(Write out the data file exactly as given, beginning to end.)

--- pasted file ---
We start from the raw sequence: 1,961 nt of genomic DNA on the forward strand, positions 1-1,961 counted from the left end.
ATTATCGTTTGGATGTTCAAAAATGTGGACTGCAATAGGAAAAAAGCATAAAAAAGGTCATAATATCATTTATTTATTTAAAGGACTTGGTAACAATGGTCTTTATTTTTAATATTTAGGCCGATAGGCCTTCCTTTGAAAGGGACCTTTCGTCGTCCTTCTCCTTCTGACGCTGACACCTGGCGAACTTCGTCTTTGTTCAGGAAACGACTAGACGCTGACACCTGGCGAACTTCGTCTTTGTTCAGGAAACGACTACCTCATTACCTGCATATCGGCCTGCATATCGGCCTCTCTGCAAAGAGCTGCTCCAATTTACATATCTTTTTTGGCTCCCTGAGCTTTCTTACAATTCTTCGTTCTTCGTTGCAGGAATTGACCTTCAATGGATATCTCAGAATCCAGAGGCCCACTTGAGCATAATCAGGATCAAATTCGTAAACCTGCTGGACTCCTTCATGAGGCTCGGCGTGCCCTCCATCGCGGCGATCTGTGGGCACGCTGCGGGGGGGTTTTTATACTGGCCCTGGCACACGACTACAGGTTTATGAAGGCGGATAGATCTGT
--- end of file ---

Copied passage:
We start from the raw sequence: 1,961 nt of genomic DNA on the forward strand, positions 1-1,961 counted from the left end.
ATTATCGTTTGGATGTTCAAAAATGTGGACTGCAATAGGAAAAAAGCATAAAAAAGGTCATAATATCATTTATTTATTTAAAGGACTTGGTAACAATGGTCTTTATTTTTAATATTTAGGCCGATAGGCCTTCCTTTGAAAGGGACCTTTCGTCGTCCTTCTCCTTCTGACGCTGACACCTGGCGAACTTCGTCTTTGTTCAGGAAACGACTAGACGCTGACACCTGGCGAACTTCGTCTTTGTTCAGGAAACGACTACCTCATTACCTGCATATCGGCCTGCATATCGGCCTCTCTGCAAAGAGCTGCTCCAATTTACATATCTTTTTTGGCTCCCTGAGCTTTCTTACAATTCTTCGTTCTTCGTTGCAGGAATTGACCTTCAATGGATATCTCAGAATCCAGAGGCCCACTTGAGCATAATCAGGATCAAATTCGTAAACCTGCTGGACTCCTTCATGAGGCTCGGCGTGCCCTCCATCGCGGCGATCTGTGGGCACGCTGCGGGGGGGTTTTTATACTGGCCCTGGCACACGACTACAGGTTTATGAAGGCGGATAGATCTGT